Wednesday, July 29, 2009

Learning to train...

As with any new sport, part of learning to get good at it is teaching oneself how to train for it. In the case of skiing, I avoided that for many years - natural athleticism got me through. Until I was training for my PSIA Level III exam while teaching in Vail, I really didn't know how to isolate a movement and focus on it while turning.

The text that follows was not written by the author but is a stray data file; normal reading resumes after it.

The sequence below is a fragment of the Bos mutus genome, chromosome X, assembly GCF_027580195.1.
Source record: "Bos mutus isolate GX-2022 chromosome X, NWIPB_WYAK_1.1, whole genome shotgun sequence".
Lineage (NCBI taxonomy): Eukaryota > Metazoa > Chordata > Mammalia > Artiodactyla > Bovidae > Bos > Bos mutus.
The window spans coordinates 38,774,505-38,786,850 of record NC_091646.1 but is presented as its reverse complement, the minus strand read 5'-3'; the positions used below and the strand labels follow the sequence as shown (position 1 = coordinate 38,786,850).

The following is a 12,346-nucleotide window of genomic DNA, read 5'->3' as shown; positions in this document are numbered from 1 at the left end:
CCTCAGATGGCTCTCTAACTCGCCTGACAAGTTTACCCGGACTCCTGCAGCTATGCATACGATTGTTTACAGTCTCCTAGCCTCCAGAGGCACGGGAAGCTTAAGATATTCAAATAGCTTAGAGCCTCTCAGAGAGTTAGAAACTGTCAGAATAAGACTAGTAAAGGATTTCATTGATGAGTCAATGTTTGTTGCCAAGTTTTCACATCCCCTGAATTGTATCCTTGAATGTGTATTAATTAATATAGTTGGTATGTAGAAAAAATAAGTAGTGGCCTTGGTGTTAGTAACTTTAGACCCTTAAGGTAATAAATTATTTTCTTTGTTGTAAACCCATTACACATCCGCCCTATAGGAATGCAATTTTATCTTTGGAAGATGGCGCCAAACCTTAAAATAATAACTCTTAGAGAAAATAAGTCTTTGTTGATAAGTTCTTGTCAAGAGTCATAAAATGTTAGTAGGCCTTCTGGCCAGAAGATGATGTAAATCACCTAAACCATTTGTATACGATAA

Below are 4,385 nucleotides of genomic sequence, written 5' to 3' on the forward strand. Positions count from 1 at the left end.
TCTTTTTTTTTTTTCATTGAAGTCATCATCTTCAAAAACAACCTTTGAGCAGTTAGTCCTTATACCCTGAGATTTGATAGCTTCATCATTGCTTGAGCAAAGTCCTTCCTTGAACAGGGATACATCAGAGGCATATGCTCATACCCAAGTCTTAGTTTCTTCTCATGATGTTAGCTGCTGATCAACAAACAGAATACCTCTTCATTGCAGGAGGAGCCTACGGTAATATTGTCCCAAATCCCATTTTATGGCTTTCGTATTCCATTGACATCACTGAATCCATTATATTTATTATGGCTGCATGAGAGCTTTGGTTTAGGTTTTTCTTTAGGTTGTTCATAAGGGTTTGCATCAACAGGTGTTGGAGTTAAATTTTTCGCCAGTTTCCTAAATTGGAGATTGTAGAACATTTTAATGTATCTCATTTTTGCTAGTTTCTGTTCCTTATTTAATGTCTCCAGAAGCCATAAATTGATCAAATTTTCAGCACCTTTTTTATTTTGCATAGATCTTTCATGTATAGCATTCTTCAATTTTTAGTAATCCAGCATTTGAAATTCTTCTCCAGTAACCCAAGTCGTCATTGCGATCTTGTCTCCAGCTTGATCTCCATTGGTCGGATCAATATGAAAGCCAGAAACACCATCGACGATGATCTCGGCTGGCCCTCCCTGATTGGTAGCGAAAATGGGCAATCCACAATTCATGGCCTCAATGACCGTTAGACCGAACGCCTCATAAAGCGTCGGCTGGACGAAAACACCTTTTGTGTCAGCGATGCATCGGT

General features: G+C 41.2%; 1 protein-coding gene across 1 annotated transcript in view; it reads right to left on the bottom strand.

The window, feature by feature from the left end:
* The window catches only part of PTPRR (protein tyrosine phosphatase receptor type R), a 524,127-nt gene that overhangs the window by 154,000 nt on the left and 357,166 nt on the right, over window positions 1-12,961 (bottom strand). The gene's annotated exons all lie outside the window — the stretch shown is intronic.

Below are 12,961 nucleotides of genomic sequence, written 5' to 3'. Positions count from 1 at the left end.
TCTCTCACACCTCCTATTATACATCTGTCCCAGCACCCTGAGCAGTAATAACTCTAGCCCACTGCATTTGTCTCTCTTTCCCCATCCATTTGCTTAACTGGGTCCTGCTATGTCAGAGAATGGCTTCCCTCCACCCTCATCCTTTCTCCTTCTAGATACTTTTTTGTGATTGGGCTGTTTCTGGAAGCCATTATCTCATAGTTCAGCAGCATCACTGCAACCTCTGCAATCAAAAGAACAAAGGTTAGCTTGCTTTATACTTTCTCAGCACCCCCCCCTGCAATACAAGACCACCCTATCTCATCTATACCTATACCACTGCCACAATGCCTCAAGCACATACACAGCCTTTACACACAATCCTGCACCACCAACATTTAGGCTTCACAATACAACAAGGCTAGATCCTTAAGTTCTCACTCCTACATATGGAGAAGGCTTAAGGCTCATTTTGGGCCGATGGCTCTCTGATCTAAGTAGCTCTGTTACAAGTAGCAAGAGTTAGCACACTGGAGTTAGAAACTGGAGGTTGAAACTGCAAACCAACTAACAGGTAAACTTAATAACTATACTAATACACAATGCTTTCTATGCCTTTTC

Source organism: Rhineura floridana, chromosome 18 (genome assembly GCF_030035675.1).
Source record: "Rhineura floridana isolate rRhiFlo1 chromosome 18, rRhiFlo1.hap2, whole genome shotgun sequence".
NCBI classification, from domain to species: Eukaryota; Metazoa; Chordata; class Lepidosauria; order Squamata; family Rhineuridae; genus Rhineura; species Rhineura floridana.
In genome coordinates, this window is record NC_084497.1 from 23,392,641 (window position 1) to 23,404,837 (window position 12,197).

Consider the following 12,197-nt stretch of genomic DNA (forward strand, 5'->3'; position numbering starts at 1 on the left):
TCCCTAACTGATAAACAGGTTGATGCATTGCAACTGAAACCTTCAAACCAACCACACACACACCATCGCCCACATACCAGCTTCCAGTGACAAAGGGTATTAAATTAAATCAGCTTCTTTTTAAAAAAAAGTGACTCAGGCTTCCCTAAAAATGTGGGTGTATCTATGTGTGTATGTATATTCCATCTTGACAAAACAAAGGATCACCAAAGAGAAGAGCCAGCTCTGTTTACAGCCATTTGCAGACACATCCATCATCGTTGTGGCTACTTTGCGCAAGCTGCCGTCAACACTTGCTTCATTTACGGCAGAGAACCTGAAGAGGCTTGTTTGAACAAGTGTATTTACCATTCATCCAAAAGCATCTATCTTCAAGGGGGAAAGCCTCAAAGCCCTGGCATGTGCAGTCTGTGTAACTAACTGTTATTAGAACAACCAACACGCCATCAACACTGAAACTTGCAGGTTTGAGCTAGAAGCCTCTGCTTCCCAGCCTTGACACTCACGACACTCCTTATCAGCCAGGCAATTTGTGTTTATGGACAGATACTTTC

In the case of biking, I've been racing for just over a year now, and I'm going to have to figure out how to turn training hours into going faster. So far, I've mostly figured that riding hard on my mountain bike and going to cyclocross practices in the fall is good enough. But now the pressure is on a bit... I upgraded to Sport in mountain biking with a 5 year plan of being competitive in Expert class. I have a sneaking suspicion if things go as well as Sunday's race that I may not get to spend as long at Sport as I might have imagined.